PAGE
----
Ever since I got the offer on my novel, I’ve felt a mix of exhilaration and crushing fear.  I thought it might be fun to write a series of posts explaining the process and how I’ve felt during it.  I’m going to call this series “What it’s Really Like,” because when we’re working towards publishing professionally, many of us get an idea in our head of what it will be like, and while I’m only completely aware of my own experience, I’m willing to bet a lot of it is universal.

Despite that universality, however, there are some caveats:

  1. My experience is mine alone. While I know authors who are further along the path of pro writing than I am, some of them significantly so, and many of them have reported similar experiences, there are also some differences that are pretty important.
  2. I am publishing through a small press. By definition, this means my experience will be somewhat different than an author who publishes through a large publishing house, and it will also be different than someone who is working as an indie author, self-publishing their work.  None of these things are better, but they are different.

I’ll post each entry when it’s time, by which I mean as things happen.  Right now I’m in a sort of limbo, waiting for the next step in the process to begin.  So I’ll start by telling how it began–or, rather, how I went from “aspiring novelist with a finished book but no contract” to “author with a book contract.”

In 2016, Flame Tree Publishing, a company that had been publishing themed science fiction, fantasy, and horror anthologies for several years,   announced that they were going to open to novel-length works at the end of the year.  I submitted my novel, The Widening Gyre, on 10 December 2016.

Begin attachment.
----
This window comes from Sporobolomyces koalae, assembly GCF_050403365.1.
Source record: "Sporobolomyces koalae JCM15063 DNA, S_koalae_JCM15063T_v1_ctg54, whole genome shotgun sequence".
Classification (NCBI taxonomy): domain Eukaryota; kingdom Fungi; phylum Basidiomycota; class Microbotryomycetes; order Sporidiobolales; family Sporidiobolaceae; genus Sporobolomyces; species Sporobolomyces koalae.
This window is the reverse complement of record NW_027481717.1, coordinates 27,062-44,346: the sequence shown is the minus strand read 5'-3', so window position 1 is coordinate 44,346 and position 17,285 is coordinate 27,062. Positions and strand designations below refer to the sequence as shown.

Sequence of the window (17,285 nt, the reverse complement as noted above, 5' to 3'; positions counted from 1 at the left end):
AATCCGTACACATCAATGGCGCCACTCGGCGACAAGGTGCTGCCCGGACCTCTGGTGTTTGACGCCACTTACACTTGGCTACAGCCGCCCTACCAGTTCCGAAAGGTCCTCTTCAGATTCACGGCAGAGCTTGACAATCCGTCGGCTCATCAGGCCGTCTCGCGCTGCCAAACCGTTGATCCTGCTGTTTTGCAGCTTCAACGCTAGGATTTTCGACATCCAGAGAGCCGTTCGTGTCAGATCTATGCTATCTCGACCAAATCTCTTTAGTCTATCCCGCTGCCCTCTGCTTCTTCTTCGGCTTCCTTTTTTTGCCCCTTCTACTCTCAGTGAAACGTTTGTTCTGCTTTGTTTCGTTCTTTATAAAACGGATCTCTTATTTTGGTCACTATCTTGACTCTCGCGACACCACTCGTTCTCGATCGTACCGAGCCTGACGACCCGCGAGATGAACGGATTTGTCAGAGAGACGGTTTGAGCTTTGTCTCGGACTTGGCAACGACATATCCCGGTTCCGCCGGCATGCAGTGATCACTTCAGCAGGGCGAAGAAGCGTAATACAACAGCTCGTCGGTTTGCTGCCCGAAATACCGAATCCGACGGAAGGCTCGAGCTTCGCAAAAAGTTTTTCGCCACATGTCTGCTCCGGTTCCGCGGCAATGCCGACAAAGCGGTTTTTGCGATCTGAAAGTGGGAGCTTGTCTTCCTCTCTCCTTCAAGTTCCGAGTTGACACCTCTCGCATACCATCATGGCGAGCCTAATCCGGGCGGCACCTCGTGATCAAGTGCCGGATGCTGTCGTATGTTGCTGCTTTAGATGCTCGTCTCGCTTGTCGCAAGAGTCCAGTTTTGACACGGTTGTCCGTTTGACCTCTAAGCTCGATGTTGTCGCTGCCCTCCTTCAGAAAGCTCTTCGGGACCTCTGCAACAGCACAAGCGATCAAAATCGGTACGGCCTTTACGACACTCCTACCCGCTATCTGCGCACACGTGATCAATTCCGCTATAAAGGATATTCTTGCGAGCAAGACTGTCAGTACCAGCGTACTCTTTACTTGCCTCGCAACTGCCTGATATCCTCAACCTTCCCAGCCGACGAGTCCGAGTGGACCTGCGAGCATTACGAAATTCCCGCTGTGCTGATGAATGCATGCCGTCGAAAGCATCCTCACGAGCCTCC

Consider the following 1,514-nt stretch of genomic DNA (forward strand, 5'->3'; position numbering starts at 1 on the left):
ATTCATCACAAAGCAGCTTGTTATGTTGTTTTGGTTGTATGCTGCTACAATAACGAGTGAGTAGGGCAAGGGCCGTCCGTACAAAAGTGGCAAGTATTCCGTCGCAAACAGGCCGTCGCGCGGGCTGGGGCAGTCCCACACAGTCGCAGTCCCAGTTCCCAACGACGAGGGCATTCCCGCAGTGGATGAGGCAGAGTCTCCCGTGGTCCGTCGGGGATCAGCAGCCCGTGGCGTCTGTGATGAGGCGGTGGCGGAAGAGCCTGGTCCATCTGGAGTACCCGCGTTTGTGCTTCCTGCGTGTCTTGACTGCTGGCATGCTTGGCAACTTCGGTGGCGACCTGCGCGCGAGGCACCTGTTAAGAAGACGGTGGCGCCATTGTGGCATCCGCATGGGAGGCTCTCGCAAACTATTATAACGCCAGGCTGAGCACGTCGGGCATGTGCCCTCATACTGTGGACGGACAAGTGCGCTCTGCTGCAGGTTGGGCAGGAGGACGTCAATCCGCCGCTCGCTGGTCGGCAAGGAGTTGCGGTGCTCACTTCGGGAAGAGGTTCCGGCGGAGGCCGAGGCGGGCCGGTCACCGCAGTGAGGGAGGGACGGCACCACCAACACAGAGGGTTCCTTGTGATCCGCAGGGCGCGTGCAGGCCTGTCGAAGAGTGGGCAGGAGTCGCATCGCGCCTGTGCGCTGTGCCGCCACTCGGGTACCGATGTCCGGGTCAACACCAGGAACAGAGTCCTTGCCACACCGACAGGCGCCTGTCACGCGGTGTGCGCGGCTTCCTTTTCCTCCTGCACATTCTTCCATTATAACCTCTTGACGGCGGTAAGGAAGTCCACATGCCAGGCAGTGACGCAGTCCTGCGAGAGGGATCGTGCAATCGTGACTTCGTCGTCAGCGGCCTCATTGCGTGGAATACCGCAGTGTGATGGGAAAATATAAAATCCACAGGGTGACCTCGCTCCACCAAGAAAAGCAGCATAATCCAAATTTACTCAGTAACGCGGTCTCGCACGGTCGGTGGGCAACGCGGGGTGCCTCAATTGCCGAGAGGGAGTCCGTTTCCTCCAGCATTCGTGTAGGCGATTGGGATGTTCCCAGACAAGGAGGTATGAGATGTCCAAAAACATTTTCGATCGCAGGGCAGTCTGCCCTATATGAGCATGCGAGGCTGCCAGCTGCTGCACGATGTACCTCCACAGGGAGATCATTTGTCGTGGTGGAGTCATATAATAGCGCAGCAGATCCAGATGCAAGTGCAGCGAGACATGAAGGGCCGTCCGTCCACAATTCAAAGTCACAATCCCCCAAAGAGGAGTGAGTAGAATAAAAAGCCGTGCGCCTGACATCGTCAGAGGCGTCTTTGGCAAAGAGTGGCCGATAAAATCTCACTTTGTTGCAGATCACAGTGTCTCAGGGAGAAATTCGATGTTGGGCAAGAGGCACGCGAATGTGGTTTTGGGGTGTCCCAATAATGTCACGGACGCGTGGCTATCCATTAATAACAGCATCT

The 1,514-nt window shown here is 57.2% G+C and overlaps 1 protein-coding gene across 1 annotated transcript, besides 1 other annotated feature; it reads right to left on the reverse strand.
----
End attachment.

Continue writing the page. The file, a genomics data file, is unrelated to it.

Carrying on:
And then I waited.

The response window had been claimed to be about four months, but I’ve been submitting works for publication long enough to know that was not going to be the case.  But eventually, I just about forgot about it.

In March 2018, I remembered I’d submitted the work, and I queried the publisher, expecting that I’d missed a rejection email in spam or something.  But I was informed by a helpful staff member that the book was still under consideration.

Then, on 11 May 2018, I checked my email at lunch.  I noticed an email from someone at Flame Tree, and I could see in the gmail list that it began “Thank you so much for letting me read The Widening Gyre, and please excuse the delay in getting back to you.”

Now, “Thank you for letting me read…” is how pretty much every rejection I’ve ever received began.  So when I saw those words, my heart sank a bit.  But I knew I had to read the rest of it at some point, so I clicked to open it.

The next words were “I enjoyed the manuscript quite a bit…” Now, you’d think that would be a good sign, but I’d had a couple of nice personal rejections (as opposed to form rejections), and some of them began with “Though I enjoyed the book,” so I was still convinced it was a rejection.  But then I read “… and I think it would make a great addition to the Flame Tree Press line…” and my brain went “Wait, what?”

And then the last part: “… And so I’m happy to make an offer for the book.”

There followed some business stuff to let me know the terms of the offer, but at that point my brain was still stuck on “make an offer for the book.”

In my reply, I tried to play it cool in my response, but the truth was I was practically dancing.  My mood had gone from sour in the middle of a bad day with my students to jubilant.  Someone liked my book–the same book I’d taken to calling the damned book when discussing it with friends–enough to buy it.  It’s really the ultimate “Yes, you are a writer” moment.